This was discovered by scientists at the University of Bonn using a new method. Even how much acceptance people seek is apparently also determined by nerve fibres in the brain. The study will appear in the next issue of the journal Nature Neuroscience (doi: 10.1038/nn.2228).
Have you got the new iPhone yet? Do you like changing jobs now and again because you get bored otherwise? Do you go on holiday to different places every year? Then maybe your neural connection between ventral striatum and hippocampus is particularly well developed. Both of them are centres in the brain. The reward system which urges us to take action is located in the striatum, whereas the hippocampus is responsible for specific memory functions.
In innovation-oriented people, both of these centres apparently interact particularly well. At least this is the supposition of the scientists from Bonn, Michael X. Cohen and Dr. Bernd Weber. If the hippocampus identifies an experience as new, it then sends the correspond-ing feedback to the striatum. There certain neurotransmitters are then released which lead to positive feelings. With people who constantly seek new experiences, striatum and hippocampus are evidently wired particularly well. The two researchers were able to show this in the survey now being published.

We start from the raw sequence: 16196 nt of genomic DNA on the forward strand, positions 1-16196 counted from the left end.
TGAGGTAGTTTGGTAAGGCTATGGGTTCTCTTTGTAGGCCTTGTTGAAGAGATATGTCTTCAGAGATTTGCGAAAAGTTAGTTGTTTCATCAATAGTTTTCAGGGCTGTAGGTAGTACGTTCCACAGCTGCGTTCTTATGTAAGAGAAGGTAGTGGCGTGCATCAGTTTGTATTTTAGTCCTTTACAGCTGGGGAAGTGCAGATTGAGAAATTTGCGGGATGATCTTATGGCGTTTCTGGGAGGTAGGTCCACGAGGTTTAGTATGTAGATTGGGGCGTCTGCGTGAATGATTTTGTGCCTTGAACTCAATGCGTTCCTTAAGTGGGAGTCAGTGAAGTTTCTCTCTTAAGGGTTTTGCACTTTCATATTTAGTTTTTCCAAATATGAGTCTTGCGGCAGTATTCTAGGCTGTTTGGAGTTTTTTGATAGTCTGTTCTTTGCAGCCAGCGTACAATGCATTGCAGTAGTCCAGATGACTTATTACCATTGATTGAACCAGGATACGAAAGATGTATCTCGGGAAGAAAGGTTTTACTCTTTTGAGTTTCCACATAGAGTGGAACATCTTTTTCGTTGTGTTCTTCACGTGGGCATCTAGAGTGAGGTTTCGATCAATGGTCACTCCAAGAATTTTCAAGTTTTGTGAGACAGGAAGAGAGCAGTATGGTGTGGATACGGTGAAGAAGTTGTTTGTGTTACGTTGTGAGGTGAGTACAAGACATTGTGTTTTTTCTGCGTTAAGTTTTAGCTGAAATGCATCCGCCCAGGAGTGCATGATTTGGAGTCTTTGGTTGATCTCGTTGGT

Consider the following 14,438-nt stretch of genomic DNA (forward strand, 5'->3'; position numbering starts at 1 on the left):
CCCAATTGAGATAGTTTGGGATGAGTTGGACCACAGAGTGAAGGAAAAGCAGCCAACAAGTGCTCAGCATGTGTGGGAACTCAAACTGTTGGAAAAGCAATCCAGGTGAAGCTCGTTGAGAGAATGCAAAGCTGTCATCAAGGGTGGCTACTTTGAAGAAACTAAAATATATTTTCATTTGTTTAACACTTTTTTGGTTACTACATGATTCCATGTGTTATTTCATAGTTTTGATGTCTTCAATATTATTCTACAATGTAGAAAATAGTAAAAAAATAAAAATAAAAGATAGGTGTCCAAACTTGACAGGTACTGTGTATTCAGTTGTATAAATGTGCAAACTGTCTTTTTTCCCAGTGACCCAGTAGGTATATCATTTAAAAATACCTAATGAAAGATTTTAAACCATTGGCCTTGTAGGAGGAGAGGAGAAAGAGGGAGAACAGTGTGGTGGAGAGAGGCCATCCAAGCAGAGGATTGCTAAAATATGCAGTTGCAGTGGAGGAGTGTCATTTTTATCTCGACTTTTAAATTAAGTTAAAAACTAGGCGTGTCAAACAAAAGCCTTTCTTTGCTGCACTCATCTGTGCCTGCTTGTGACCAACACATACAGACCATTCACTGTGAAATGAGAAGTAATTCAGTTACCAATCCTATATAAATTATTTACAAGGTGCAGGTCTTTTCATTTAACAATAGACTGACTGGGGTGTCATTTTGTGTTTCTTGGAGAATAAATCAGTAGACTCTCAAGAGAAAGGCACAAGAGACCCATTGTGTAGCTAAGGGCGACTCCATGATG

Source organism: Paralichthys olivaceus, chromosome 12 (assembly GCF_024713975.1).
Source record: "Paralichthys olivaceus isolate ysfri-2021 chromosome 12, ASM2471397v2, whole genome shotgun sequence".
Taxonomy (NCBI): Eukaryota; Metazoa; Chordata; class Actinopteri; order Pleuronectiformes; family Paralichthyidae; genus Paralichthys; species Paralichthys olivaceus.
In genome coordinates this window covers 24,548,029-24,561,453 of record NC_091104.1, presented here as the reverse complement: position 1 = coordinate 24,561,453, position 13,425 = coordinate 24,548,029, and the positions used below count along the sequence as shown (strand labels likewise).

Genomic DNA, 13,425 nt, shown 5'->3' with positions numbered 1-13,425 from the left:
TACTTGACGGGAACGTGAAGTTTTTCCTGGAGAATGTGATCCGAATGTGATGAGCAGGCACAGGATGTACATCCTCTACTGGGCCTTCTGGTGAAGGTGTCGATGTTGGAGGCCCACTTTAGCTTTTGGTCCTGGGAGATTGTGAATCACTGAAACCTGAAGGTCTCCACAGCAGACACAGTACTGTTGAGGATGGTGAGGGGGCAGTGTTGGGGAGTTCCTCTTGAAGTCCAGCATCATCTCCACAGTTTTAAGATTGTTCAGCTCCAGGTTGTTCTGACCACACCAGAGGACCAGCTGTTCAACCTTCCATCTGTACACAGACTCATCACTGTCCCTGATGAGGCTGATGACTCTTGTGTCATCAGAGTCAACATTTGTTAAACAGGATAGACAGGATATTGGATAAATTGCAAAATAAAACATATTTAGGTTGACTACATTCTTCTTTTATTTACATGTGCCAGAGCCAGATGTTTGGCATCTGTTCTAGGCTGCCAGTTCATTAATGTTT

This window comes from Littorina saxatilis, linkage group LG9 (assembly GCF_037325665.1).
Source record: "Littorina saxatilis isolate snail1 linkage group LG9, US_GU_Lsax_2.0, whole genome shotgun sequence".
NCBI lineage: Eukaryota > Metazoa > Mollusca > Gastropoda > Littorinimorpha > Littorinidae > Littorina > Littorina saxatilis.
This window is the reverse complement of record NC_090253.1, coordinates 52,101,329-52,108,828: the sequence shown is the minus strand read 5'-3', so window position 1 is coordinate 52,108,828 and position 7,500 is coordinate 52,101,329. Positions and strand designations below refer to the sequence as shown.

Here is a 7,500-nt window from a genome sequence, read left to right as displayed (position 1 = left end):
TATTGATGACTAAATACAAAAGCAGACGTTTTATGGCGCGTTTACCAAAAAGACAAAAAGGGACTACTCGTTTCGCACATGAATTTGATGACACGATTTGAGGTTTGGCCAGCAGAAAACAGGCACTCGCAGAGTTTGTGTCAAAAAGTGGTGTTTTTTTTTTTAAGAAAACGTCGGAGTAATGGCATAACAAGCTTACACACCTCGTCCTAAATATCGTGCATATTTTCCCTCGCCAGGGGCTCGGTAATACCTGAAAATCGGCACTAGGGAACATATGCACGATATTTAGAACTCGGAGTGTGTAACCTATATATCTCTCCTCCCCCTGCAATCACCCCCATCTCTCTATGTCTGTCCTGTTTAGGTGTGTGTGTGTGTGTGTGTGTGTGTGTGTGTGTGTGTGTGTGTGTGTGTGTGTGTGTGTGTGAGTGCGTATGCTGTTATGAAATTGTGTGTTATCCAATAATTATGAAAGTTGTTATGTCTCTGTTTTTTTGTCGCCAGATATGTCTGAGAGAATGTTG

Method revolutionises the exploration of the brain
Up to now, it has been extremely difficult to make the individual 'wiring' of the brain visible. 'In principle this was only possible using cross sections of the brain of deceased people, which in addition had to be stained in a complex process,' Dr. Weber explains. Thanks to a new method this is now a lot easier. With modern MRI you can actually determine in which directions the water in the tissue diffuses. Nerve fibres are an impenetrable obstacle for tissue fluid. It can only flow along them. These 'directional' streams of water are visible in the tomography image. 'With this hazard-free method we can work on completely new issues related to the function of the brain,' Cohen says enthusiastically.